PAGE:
Teaching and learning

90%
Staff make the subject interesting
95%
Staff are good at explaining things
80%
Ideas and concepts are explored in-depth
85%
Opportunities to apply what I've learned

Assessment and feedback

Feedback on work has been timely
Feedback on work has been helpful
Staff are contactable when needed
Good advice available when making study choices

Resources and organisation

80%
Library resources
85%
IT resources
90%
Course specific equipment and facilities
80%
Course is well organised and has run smoothly

Student voice

Staff value students' opinions

Who studies this subject and how do they get on?

79%
UK students
21%
International students
41%
Male students
59%
Female students
61%
2:1 or above
9%
Drop out rate

After graduation


The stats in this section relate to the general subject area/s at this university – not this specific course. We show this where there isn't enough data about the course, or where this is the most detailed info available to us.

Media studies

What are graduates doing after six months?

This is what graduates told us they were doing (and earning), shortly after completing their course. We've crunched the numbers to show you if these immediate prospects are high, medium or low, compared to those studying this subject/s at other universities.

£17,000
med
Average annual salary
94%
med
Employed or in further education
100%
high
Employed in a role where degree was essential or beneficial

Top job areas of graduates

20%
Sales assistants and retail cashiers
12%
Media professionals
12%
Customer service occupations
What do graduate employment figures really tell you?

Only a small number of students study courses within this catch-all subject area, so there isn't a lot of information available on what graduates do when they finish - bear that in mind when you look at any stats. Marketing and PR were the most likely jobs for graduates from these courses, but it's sensible to go on open days and talk to tutors about what you might expect from the course, and what previous graduates did.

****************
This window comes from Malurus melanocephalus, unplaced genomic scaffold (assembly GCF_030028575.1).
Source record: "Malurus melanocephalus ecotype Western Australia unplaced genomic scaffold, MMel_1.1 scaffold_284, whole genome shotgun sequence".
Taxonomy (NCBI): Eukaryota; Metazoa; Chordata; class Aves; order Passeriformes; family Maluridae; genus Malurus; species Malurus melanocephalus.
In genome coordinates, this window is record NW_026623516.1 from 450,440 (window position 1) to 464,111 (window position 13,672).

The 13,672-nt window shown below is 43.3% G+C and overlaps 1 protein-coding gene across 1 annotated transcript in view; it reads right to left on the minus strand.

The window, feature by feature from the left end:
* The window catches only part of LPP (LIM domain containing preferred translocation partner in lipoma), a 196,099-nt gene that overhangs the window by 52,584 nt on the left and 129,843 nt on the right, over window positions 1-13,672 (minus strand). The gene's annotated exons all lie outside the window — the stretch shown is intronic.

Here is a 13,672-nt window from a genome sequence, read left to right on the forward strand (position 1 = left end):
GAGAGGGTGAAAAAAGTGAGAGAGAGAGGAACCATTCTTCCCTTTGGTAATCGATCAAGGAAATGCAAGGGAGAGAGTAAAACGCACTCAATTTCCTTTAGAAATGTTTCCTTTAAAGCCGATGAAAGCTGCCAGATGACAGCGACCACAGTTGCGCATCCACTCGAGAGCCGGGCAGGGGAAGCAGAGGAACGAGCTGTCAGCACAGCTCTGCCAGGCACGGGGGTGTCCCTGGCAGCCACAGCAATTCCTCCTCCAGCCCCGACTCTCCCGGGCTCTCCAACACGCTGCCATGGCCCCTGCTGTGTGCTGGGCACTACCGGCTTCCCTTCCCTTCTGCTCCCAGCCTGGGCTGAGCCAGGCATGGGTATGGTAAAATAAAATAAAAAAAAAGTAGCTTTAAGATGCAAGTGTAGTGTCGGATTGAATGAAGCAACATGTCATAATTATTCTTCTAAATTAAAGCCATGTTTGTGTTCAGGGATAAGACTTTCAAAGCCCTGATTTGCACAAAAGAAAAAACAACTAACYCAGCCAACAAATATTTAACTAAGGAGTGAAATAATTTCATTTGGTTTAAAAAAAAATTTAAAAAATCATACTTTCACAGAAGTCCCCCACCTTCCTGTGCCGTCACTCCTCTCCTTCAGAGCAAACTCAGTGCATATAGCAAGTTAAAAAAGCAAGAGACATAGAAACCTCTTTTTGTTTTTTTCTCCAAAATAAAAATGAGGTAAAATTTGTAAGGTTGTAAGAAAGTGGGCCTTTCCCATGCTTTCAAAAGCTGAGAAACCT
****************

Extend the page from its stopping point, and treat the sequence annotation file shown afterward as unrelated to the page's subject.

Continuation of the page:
What about your long term prospects?

Looking further ahead, below is a rough guide for what graduates went on to earn.

Media and communication studies

The graph shows median earnings of graduates who achieved a degree in this subject area one, three and five years after graduating from here.

£18k

£18k

£20k

£20k

£23k

£23k

Note: this data only looks at employees (and not those who are self-employed or also studying) and covers a broad sample of graduates and the various paths they've taken, which might not always be a direct result of their degree.

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This is what the university has told Ucas about the criteria they expect applicants to satisfy; some may be compulsory, others may be preferable.

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This is the percentage of applicants to this course who received an offer last year, through Ucas.